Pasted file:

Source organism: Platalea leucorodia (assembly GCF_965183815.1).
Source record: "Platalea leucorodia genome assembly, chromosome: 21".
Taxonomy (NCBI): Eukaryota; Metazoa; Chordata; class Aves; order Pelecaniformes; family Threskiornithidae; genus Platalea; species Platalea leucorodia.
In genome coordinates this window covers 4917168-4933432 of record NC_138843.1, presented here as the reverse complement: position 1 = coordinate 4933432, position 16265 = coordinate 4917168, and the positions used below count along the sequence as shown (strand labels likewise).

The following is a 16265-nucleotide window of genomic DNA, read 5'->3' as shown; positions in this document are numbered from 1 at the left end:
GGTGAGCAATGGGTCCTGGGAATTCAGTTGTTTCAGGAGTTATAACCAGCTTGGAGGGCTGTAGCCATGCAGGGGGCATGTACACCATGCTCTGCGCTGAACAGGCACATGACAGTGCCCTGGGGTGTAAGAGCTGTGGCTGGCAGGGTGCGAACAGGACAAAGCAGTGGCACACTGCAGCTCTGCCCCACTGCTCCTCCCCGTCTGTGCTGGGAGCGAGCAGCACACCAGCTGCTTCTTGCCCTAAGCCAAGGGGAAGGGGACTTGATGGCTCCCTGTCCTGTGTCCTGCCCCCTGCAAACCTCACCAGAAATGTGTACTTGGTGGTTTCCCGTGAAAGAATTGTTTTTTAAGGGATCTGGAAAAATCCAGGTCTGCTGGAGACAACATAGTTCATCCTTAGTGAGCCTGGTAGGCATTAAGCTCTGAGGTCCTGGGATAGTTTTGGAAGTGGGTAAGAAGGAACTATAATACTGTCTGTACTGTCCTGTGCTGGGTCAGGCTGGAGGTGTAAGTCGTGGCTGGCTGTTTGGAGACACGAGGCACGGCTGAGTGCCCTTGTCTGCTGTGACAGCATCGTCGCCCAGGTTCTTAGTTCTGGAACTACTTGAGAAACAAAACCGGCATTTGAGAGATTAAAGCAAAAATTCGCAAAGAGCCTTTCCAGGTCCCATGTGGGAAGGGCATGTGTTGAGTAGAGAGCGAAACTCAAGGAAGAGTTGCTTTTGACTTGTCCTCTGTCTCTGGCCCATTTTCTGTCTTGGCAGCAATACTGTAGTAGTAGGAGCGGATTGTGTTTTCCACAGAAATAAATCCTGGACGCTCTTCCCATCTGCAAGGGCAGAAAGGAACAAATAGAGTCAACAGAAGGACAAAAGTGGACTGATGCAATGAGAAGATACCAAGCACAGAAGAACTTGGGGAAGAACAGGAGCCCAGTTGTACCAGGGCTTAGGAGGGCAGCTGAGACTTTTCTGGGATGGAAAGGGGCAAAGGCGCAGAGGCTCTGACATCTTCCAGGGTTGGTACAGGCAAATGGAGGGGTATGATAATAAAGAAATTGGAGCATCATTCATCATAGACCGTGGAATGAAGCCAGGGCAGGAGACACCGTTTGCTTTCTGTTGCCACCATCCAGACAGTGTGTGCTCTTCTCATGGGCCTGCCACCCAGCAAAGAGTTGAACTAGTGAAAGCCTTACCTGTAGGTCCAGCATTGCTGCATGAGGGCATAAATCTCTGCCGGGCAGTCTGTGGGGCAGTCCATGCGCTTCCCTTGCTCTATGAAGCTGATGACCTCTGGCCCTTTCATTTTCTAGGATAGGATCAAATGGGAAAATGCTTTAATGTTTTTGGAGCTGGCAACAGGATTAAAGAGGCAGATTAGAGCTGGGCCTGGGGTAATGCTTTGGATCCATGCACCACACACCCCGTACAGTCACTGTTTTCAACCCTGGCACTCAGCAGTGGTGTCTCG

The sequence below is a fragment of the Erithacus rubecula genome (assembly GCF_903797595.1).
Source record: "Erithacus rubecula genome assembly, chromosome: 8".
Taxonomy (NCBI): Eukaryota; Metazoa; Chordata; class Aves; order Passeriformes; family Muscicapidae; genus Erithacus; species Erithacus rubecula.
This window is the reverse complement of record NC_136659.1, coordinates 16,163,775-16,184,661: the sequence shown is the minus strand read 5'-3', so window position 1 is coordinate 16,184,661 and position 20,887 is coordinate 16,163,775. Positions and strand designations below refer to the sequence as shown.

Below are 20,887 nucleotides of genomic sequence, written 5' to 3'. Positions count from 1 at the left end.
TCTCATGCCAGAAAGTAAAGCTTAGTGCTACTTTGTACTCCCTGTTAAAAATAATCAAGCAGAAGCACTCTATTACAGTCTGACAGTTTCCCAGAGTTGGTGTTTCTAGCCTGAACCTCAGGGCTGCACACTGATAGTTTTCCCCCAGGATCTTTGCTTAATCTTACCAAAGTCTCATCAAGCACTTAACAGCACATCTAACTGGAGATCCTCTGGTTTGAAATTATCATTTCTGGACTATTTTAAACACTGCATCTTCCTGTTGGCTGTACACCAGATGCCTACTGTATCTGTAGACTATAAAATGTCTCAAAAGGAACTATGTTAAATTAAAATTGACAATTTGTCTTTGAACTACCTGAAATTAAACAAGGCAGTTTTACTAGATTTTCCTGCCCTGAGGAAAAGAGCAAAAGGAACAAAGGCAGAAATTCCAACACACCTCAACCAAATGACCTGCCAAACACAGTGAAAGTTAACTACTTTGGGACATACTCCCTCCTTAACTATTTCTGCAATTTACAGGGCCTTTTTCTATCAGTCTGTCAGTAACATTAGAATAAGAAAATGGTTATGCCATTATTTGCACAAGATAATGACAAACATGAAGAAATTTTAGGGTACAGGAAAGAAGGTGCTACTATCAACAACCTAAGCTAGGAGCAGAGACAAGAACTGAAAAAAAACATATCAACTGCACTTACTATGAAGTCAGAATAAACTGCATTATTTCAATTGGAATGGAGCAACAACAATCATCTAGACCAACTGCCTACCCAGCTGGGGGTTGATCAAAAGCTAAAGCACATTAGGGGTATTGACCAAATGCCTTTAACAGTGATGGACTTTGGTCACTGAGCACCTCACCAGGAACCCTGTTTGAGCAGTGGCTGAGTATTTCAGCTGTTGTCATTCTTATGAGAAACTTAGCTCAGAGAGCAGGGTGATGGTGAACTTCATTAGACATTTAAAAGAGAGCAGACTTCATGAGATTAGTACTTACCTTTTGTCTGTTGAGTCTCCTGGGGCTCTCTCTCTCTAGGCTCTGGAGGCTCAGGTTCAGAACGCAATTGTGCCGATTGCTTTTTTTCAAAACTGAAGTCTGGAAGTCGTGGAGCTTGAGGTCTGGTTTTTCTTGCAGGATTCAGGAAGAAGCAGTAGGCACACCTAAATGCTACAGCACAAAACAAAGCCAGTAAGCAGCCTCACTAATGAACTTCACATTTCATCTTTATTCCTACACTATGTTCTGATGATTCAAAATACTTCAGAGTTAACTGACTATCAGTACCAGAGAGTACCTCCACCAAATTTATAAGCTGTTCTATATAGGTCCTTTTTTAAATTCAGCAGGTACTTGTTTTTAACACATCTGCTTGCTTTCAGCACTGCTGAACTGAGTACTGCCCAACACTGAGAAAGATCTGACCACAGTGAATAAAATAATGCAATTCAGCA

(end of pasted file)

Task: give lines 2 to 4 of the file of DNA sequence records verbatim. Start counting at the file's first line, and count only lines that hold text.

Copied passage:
Source record: "Platalea leucorodia genome assembly, chromosome: 21".
Taxonomy (NCBI): Eukaryota; Metazoa; Chordata; class Aves; order Pelecaniformes; family Threskiornithidae; genus Platalea; species Platalea leucorodia.
In genome coordinates this window covers 4917168-4933432 of record NC_138843.1, presented here as the reverse complement: position 1 = coordinate 4933432, position 16265 = coordinate 4917168, and the positions used below count along the sequence as shown (strand labels likewise).